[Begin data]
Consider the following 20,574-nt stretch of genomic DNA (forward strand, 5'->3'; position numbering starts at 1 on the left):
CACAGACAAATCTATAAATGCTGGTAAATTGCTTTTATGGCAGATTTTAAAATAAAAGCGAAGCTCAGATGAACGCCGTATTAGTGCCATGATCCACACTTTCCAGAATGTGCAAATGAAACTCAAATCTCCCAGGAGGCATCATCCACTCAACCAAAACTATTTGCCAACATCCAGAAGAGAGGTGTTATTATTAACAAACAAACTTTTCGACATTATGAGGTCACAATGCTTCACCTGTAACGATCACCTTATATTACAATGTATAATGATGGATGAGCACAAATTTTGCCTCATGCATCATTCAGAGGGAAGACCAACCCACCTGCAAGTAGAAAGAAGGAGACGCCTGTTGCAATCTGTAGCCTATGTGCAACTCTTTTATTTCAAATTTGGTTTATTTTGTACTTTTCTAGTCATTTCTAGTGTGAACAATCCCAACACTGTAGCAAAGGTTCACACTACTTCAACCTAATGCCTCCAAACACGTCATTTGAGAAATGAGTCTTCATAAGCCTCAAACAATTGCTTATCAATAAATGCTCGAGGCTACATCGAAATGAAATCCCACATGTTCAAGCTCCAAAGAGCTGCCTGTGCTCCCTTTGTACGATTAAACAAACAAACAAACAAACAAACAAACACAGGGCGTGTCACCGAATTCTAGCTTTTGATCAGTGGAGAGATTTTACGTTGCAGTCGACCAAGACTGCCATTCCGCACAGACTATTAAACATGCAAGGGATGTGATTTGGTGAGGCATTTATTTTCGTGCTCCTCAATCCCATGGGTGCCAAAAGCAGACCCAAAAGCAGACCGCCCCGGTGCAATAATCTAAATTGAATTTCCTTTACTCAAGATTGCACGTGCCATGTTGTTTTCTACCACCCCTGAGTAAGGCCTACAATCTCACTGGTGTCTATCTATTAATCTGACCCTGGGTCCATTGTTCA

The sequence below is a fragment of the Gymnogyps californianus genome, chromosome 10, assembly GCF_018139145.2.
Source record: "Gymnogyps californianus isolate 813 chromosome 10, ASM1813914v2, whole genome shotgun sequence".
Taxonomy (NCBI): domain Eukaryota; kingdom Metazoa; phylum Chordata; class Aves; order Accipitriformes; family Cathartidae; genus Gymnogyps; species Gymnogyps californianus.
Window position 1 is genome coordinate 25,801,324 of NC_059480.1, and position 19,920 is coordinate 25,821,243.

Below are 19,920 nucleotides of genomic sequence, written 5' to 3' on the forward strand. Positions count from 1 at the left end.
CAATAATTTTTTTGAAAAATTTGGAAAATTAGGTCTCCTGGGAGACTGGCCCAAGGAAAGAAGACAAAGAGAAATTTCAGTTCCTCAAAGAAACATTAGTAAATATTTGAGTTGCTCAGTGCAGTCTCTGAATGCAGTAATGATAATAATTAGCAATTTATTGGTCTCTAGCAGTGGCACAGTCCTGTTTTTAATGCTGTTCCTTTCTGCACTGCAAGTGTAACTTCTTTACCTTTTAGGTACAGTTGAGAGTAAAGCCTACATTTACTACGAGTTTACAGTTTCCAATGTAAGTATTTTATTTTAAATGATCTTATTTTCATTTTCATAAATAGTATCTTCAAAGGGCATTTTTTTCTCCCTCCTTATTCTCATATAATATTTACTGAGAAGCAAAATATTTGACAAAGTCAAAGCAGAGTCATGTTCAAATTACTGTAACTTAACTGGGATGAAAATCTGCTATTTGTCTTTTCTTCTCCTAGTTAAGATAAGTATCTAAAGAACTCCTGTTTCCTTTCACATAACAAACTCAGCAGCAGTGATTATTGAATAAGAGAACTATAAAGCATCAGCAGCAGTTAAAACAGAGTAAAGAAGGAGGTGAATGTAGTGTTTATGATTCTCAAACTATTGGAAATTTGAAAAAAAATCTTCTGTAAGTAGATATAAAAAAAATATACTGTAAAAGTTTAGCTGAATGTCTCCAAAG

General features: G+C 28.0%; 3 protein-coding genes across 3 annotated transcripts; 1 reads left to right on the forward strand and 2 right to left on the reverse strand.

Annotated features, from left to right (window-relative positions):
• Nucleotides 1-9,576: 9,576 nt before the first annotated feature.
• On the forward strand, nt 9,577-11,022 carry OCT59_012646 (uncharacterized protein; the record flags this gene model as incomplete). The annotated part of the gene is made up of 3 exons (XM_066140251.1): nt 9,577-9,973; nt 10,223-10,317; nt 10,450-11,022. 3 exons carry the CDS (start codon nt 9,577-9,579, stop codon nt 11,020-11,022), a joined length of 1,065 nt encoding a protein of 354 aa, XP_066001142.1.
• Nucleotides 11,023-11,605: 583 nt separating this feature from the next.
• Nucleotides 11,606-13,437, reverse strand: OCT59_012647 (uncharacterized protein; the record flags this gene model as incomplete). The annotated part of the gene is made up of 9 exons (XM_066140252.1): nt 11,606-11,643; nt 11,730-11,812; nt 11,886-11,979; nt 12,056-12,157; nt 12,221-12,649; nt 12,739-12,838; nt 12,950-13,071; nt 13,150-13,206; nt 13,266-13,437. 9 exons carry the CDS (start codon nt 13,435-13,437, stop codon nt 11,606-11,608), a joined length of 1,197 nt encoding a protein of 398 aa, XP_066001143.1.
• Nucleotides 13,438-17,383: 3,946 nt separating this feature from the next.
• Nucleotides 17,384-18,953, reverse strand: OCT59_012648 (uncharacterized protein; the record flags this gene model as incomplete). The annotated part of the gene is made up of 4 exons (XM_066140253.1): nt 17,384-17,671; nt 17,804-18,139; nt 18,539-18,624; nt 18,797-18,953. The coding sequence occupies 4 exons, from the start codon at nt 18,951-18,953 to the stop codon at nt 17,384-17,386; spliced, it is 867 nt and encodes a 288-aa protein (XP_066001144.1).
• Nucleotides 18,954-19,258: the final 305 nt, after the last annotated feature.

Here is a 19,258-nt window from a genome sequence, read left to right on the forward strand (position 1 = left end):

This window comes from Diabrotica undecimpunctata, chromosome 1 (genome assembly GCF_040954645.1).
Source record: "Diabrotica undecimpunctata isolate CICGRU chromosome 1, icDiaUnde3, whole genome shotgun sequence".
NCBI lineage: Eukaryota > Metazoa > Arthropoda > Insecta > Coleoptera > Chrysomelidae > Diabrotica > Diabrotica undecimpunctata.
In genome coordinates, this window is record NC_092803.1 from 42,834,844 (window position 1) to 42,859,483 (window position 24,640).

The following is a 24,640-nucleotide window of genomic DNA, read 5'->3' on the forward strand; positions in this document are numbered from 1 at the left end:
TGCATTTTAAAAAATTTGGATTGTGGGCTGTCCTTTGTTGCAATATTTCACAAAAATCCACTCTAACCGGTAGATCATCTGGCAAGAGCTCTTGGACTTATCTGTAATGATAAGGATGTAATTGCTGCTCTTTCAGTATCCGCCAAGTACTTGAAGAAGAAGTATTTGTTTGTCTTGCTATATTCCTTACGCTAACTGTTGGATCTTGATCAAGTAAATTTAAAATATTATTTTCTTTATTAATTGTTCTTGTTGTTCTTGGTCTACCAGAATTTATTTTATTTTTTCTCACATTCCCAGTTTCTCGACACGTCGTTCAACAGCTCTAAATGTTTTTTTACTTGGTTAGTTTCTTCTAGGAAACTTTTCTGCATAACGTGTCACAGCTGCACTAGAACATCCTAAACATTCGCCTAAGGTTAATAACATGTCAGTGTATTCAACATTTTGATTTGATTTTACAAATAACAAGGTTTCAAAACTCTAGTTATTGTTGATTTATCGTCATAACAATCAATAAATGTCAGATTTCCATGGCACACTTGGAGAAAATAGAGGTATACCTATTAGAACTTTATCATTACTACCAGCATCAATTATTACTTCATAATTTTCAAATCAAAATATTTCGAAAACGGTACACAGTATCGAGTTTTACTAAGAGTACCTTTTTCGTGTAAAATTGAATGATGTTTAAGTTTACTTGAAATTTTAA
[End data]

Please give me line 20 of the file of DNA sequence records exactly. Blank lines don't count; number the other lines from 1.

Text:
Source record: "Diabrotica undecimpunctata isolate CICGRU chromosome 1, icDiaUnde3, whole genome shotgun sequence".